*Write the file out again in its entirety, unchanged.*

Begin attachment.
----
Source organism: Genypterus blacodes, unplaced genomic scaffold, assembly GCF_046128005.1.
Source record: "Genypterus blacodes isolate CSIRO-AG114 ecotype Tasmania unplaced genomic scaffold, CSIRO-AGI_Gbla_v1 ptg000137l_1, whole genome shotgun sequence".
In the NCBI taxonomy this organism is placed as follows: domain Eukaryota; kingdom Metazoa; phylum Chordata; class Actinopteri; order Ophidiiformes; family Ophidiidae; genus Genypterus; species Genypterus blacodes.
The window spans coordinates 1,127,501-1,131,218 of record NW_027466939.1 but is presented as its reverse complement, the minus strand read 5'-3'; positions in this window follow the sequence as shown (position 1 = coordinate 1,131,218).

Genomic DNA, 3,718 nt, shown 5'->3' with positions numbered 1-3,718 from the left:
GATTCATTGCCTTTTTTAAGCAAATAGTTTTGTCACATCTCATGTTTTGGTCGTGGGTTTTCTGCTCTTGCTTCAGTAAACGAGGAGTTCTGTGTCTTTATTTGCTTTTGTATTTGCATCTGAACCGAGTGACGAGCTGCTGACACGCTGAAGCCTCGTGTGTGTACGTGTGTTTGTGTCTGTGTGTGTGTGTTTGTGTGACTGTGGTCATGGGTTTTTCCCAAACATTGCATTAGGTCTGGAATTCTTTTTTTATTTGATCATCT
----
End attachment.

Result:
Source organism: Genypterus blacodes, unplaced genomic scaffold, assembly GCF_046128005.1.
Source record: "Genypterus blacodes isolate CSIRO-AG114 ecotype Tasmania unplaced genomic scaffold, CSIRO-AGI_Gbla_v1 ptg000137l_1, whole genome shotgun sequence".
In the NCBI taxonomy this organism is placed as follows: domain Eukaryota; kingdom Metazoa; phylum Chordata; class Actinopteri; order Ophidiiformes; family Ophidiidae; genus Genypterus; species Genypterus blacodes.
The window spans coordinates 1,127,501-1,131,218 of record NW_027466939.1 but is presented as its reverse complement, the minus strand read 5'-3'; positions in this window follow the sequence as shown (position 1 = coordinate 1,131,218).

Genomic DNA, 3,718 nt, shown 5'->3' with positions numbered 1-3,718 from the left:
GATTCATTGCCTTTTTTAAGCAAATAGTTTTGTCACATCTCATGTTTTGGTCGTGGGTTTTCTGCTCTTGCTTCAGTAAACGAGGAGTTCTGTGTCTTTATTTGCTTTTGTATTTGCATCTGAACCGAGTGACGAGCTGCTGACACGCTGAAGCCTCGTGTGTGTACGTGTGTTTGTGTCTGTGTGTGTGTGTTTGTGTGACTGTGGTCATGGGTTTTTCCCAAACATTGCATTAGGTCTGGAATTCTTTTTTTATTTGATCATCT